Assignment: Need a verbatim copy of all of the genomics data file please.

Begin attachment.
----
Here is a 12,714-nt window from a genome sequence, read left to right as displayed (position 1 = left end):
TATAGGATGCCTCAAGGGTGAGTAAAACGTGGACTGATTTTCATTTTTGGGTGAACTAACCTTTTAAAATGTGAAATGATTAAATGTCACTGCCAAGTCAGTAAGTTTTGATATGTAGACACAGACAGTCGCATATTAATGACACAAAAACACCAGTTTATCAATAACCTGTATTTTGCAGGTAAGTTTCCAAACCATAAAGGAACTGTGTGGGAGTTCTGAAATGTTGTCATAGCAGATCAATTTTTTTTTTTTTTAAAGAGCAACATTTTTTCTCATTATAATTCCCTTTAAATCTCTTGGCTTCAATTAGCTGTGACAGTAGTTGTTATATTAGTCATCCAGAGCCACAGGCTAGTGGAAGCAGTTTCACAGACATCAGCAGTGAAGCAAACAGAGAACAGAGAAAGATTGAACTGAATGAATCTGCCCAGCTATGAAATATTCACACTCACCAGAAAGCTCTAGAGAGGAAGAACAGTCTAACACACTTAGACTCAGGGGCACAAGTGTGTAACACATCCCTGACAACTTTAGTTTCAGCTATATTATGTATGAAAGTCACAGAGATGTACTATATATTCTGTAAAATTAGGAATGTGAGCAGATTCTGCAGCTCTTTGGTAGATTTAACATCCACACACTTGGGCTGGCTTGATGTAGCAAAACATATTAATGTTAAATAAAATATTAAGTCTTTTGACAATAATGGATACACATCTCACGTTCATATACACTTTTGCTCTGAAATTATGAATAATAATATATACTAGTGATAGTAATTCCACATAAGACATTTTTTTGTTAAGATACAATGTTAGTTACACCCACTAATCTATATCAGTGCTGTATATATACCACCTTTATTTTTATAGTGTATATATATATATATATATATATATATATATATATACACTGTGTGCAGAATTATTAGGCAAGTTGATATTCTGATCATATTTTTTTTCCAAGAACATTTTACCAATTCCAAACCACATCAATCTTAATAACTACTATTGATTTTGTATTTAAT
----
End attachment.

Here is a 12,714-nt window from a genome sequence, read left to right as displayed (position 1 = left end):
TATAGGATGCCTCAAGGGTGAGTAAAACGTGGACTGATTTTCATTTTTGGGTGAACTAACCTTTTAAAATGTGAAATGATTAAATGTCACTGCCAAGTCAGTAAGTTTTGATATGTAGACACAGACAGTCGCATATTAATGACACAAAAACACCAGTTTATCAATAACCTGTATTTTGCAGGTAAGTTTCCAAACCATAAAGGAACTGTGTGGGAGTTCTGAAATGTTGTCATAGCAGATCAATTTTTTTTTTTTTTAAAGAGCAACATTTTTTCTCATTATAATTCCCTTTAAATCTCTTGGCTTCAATTAGCTGTGACAGTAGTTGTTATATTAGTCATCCAGAGCCACAGGCTAGTGGAAGCAGTTTCACAGACATCAGCAGTGAAGCAAACAGAGAACAGAGAAAGATTGAACTGAATGAATCTGCCCAGCTATGAAATATTCACACTCACCAGAAAGCTCTAGAGAGGAAGAACAGTCTAACACACTTAGACTCAGGGGCACAAGTGTGTAACACATCCCTGACAACTTTAGTTTCAGCTATATTATGTATGAAAGTCACAGAGATGTACTATATATTCTGTAAAATTAGGAATGTGAGCAGATTCTGCAGCTCTTTGGTAGATTTAACATCCACACACTTGGGCTGGCTTGATGTAGCAAAACATATTAATGTTAAATAAAATATTAAGTCTTTTGACAATAATGGATACACATCTCACGTTCATATACACTTTTGCTCTGAAATTATGAATAATAATATATACTAGTGATAGTAATTCCACATAAGACATTTTTTTGTTAAGATACAATGTTAGTTACACCCACTAATCTATATCAGTGCTGTATATATACCACCTTTATTTTTATAGTGTATATATATATATATATATATATATATATATATATACACTGTGTGCAGAATTATTAGGCAAGTTGATATTCTGATCATATTTTTTTTCCAAGAACATTTTACCAATTCCAAACCACATCAATCTTAATAACTACTATTGATTTTGTATTTAAT